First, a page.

I also developed a new northbound presentation which is all about whale and dolphin intelligence. There are plenty of examples that demonstrate how clever these animals are, but one of my favourites (it is normally a crowd favourite too), is an example of a group of young male bottlenose dolphins who figured out that when agitated, a puffer fish releases a toxin that can give the dolphins a bit of a high! They therefore bite down gently on the puffer fish and pass it round to each other; they are basically the first recreational drug using dolphins ever to have been recorded! To watch this in action, check out this link.

We also run children’s activities for all of the little people on our crossings. On Saturday we joined forces with Tori and Dave, our Entertainment Managers, and had a colouring party with a surprise visit from the Brittany Ferries mascot, Pierre le Bear. Other activities we run include measuring out the lengths of different whales and dolphins, playing marine themed games and “whaley” good arts and crafts. We think it’s important to try and educate the children a bit more about cetaceans whilst also making sure they have some fun!

Saturday’s sightings included large numbers of common dolphins again and even more pilot whales, lucky us! There were also three sightings of beaked whales (woooooh!), but surprisingly these sightings were not over the canyons where we normally expect to see our deep diving species, but actually took place over the shelf where the depth drops from 100 m to over 4000 m. We are not sure what these whales were doing there but perhaps there were a lot of squid around, which is their favourite food.


Here is a picture of some of the common dolphins we saw; there were plenty more hanging out with these two as well!

After our last deck watch we arrived in Santander and we normally get off to have ice cream on a Saturday, because who doesn’t love ice cream?! However we arrived in Spain and it was really cloudy, so Hazel and I decided to stay on board and catch up on some on admin instead. Fingers crossed for more sun (and ice cream) next time!

Sunday came along and it brought a bottlenose dolphin sighting with it! We saw five of them breaching and tail slapping just off of the Brittany coastline and I was pleased that I was the first one to spot them. Sunday is also quiz-day and we have a lot of fun hosting our quizzes. Hazel and I both grab a mic and deliver it together which means we are able to have some banter with both each other and the passengers! They seem to enjoy our cryptic clues, which are often not particularly helpful… Here is an example of one of our quiz questions, see if you can guess the answer yourself: What is the name of the whale that Pinocchio gets swallowed by in the Disney film Pinocchio?


These two fab passengers pictured with Hazel are Chris and Helen; the dolphin pens they are holding was their prize for winning the quiz this week! They are regular passengers on board the Cap Finistère who have joined us for every deck watch on their crossings and it has been lovely to have them!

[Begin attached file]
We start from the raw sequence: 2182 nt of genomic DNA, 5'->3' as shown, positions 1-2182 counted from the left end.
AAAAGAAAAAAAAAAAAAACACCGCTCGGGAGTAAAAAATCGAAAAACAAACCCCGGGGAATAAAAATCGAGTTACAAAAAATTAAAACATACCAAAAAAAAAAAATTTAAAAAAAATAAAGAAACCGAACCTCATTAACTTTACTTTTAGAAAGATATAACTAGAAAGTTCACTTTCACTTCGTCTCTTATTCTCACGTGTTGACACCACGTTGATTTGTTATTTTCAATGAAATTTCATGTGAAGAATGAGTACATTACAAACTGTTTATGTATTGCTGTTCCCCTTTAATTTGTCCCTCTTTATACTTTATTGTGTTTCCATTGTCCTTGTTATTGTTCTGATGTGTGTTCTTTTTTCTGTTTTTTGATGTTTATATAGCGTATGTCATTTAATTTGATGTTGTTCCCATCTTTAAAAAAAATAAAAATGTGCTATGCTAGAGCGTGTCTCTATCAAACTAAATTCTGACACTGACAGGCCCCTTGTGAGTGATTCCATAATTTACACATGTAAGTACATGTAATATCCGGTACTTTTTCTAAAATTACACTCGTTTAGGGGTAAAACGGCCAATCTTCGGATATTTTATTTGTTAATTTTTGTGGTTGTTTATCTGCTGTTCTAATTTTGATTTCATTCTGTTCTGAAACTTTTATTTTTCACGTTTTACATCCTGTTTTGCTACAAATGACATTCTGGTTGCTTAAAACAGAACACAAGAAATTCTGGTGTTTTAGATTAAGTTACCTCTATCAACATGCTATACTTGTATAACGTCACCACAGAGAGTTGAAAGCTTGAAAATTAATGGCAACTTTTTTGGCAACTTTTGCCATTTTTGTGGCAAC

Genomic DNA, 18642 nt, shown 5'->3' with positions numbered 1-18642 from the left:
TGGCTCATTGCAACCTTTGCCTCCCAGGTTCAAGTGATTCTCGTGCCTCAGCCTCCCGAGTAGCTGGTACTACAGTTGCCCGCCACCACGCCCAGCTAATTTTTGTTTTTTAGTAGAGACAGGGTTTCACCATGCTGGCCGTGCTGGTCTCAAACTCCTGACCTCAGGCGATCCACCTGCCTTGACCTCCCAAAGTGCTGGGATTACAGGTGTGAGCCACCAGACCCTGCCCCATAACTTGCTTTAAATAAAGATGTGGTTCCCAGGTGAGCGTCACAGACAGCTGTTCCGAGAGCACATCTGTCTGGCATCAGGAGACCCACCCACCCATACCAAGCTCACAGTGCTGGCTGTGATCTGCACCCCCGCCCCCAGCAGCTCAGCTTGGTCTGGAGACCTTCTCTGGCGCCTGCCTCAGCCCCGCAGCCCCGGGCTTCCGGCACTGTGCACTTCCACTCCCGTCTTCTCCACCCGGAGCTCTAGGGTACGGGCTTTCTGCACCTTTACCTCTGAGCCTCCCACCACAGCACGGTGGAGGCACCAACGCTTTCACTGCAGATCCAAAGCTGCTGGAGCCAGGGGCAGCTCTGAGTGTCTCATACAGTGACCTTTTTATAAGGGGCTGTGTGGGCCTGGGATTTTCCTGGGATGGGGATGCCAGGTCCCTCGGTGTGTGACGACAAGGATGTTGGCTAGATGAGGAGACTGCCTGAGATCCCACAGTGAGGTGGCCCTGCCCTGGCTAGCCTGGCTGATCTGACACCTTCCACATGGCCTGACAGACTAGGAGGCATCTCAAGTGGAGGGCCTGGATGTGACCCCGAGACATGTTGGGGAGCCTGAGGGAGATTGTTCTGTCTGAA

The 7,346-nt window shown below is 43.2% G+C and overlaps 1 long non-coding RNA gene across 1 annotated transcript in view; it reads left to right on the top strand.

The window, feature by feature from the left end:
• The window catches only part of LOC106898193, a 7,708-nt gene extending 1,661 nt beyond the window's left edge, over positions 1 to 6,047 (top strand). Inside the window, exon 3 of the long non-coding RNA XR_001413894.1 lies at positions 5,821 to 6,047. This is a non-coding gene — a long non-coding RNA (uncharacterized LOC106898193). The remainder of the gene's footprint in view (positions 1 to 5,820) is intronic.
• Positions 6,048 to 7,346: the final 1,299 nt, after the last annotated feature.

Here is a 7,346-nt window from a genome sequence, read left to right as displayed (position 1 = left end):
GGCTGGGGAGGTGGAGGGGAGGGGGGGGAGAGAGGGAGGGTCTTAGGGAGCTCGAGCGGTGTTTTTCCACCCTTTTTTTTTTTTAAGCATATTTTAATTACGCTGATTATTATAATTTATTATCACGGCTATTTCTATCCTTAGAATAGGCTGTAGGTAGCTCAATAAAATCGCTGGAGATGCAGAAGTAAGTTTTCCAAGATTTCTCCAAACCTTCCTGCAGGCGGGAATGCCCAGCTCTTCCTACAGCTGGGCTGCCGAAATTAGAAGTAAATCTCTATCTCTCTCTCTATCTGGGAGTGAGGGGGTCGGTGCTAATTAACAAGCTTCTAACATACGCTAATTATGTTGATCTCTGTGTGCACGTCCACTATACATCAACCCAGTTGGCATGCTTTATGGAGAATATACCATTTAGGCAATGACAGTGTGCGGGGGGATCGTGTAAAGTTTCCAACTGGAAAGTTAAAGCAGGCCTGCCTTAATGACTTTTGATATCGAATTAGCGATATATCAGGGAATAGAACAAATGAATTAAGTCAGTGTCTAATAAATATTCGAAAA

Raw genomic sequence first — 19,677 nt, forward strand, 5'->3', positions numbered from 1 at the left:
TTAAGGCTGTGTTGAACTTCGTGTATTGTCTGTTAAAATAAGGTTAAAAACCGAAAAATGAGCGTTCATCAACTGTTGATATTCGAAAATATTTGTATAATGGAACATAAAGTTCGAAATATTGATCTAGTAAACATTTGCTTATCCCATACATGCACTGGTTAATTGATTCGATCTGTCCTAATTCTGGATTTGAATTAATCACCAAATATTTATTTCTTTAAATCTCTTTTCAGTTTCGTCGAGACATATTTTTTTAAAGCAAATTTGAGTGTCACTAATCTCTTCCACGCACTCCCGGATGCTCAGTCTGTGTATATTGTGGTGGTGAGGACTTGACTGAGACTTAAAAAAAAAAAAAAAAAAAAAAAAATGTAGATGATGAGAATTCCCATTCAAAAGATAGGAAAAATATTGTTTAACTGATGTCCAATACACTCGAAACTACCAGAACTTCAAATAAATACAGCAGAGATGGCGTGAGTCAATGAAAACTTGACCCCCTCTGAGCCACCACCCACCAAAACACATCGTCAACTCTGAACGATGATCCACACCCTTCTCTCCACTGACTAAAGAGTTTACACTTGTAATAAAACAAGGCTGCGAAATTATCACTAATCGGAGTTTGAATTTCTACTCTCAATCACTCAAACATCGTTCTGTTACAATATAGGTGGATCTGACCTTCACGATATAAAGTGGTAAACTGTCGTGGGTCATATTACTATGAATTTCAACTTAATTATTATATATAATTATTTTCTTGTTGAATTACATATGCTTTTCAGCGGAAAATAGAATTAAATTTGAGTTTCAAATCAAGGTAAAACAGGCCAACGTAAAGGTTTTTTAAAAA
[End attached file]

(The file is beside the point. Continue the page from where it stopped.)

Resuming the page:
Monday came around and we found ourselves in Roscoff where we were greeted by a fresh-faced crew who get on board, ready and rearing to go after their week off. Unfortunately we did not get any sightings that day, although we did get some good views of the lighthouses off the Brittany coastline.


This a lighthouse we often sail by called Le Phare de la Vieille, which translates to “The Old Lighthouse”. It is indeed very old as it was built between 1882 and 1887.

On Tuesdays, we always spend some time preparing to get off which includes cleaning our cabin, finishing off any admin and packing. It is therefore a bit of a jam packed day as we also have a presentation, a children’s activity and two deck watches. This week the sea state was wonderful as it was so calm, so we were lucky enough to see three sharks, as well as lots of dolphins and two harbour porpoises!

Other sightings this week included a lovely pair of great skuas, a very large group of Manx shearwaters near the Brittany Coastline, as well as some gannets and even kittiwakes.


Here is a pair of Great skuas, which we saw on Wednesday.


Here are two gannets; one had its mouth open as they were having a chat, awh!

So thanks for reading, I hope you have enjoyed learning more about what we get up to each week. We have a lot of fun interacting with all of the passengers and showcasing our marine life, and I am very grateful to be here!

Until next time,


If you would like to make a donation to help fund the fantastic work that ORCA do, or to become a member and train to become a Marine Mammal Surveyor to help us collect our vital scientific data, then please visit our website for more information!


Leave a Reply

Fill in your details below or click an icon to log in: Logo

You are commenting using your account. Log Out /  Change )

Google+ photo

You are commenting using your Google+ account. Log Out /  Change )

Twitter picture

You are commenting using your Twitter account. Log Out /  Change )

Facebook photo

You are commenting using your Facebook account. Log Out /  Change )


Connecting to %s


%d bloggers like this: